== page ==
Obesity, Diabetes, and The Dance of Insulin and Leptin
No substance in our body functions alone, and one of insulin’s closest working “partners” is another hormone called leptin.
Knowing about leptin has nothing to do with managing diabetes. However, understanding the insulin-leptin dynamic helps explain the association between obesity and the onset of type 2 diabetes.
Glucose, Insulin, and Leptin
The dance of insulin and leptin is influenced by blood sugar levels, and its sway on our body is twofold. First, leptin is largely responsible for the accuracy of insulin signaling, which means leptin plays a role in whether people become insulin resistant.
Second, the release of insulin to manage high blood sugar can lead to an overproduction of leptin. The process goes like this:
- Insulin is released to move surplus blood sugar into storage.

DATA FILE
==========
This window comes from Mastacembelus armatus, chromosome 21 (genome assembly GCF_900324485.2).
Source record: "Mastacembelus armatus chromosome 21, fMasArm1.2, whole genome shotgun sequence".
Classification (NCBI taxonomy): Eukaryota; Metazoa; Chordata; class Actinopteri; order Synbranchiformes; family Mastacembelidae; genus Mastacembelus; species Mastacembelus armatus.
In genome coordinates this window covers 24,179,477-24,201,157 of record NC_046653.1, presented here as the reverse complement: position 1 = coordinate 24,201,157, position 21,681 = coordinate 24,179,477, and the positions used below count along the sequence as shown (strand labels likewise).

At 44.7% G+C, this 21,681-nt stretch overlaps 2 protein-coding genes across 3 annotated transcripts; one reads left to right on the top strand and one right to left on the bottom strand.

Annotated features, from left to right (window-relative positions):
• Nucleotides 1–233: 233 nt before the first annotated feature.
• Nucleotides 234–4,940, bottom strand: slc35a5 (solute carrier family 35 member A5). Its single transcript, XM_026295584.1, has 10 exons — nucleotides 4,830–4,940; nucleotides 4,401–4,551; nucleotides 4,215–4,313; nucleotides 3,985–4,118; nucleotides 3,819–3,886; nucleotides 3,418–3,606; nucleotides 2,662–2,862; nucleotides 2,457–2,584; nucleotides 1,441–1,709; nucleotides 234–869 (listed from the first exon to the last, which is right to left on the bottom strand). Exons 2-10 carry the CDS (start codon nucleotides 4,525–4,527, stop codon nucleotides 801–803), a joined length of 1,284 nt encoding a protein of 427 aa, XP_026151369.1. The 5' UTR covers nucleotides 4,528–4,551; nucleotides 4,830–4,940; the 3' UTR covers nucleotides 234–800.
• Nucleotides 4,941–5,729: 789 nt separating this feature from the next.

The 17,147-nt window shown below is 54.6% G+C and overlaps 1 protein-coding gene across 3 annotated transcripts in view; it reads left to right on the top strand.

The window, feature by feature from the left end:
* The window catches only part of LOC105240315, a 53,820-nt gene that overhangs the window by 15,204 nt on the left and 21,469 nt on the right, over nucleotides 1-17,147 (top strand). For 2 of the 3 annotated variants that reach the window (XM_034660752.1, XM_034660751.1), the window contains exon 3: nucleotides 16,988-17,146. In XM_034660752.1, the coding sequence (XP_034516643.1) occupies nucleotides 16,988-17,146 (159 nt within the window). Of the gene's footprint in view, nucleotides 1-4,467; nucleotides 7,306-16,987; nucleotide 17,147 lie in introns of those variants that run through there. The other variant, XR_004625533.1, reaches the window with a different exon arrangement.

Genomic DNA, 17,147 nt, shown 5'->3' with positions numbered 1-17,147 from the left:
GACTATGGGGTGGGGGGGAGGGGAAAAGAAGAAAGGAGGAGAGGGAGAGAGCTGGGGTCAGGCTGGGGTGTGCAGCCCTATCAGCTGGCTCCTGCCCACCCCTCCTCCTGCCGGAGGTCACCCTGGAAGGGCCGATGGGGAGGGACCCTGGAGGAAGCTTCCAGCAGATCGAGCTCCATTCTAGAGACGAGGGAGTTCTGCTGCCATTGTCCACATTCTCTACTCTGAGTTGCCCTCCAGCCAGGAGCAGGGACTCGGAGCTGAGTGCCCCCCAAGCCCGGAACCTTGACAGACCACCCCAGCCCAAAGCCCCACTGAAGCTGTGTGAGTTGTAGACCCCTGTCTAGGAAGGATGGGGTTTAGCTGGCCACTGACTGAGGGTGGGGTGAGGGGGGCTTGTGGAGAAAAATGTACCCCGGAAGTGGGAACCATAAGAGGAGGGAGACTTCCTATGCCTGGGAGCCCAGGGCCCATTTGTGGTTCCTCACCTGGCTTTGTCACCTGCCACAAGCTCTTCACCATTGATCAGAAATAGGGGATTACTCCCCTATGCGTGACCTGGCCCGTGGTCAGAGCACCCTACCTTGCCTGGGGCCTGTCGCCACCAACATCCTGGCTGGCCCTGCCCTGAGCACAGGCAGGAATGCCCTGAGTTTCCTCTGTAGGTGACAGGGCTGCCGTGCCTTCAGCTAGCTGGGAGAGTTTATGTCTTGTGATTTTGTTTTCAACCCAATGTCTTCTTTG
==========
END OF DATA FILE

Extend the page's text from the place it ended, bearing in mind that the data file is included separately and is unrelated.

- Most of this surplus energy is stored as fat.
- Leptin is produced in fat cells, so having more fat cells means more leptin.
- Further, as sugar is metabolized in our fat cells, even more leptin is released.
The problem with having too much leptin in our body is the same as with having too much insulin—we become unresponsive to the hormone’s regulating effects.
Leptin and Our Appetite
One of leptin’s regulating effects has to do with appetite. Leptin assists with appetite control by signaling our brain when we’ve eaten enough. As we become increasingly leptin resistant, this “I’m full” signal is lost, leading to chronic hunger, overeating, an inability to adequately burn fat, and frequently obesity.
Many in the U.S. who are overweight, and those with prediabetes, likely have some degree of both insulin and leptin resistance. Unless lifestyle changes are made - wiser food choices and plenty of exercise - insulin and leptin resistance will persist, as does the prospect of developing type 2 diabetes.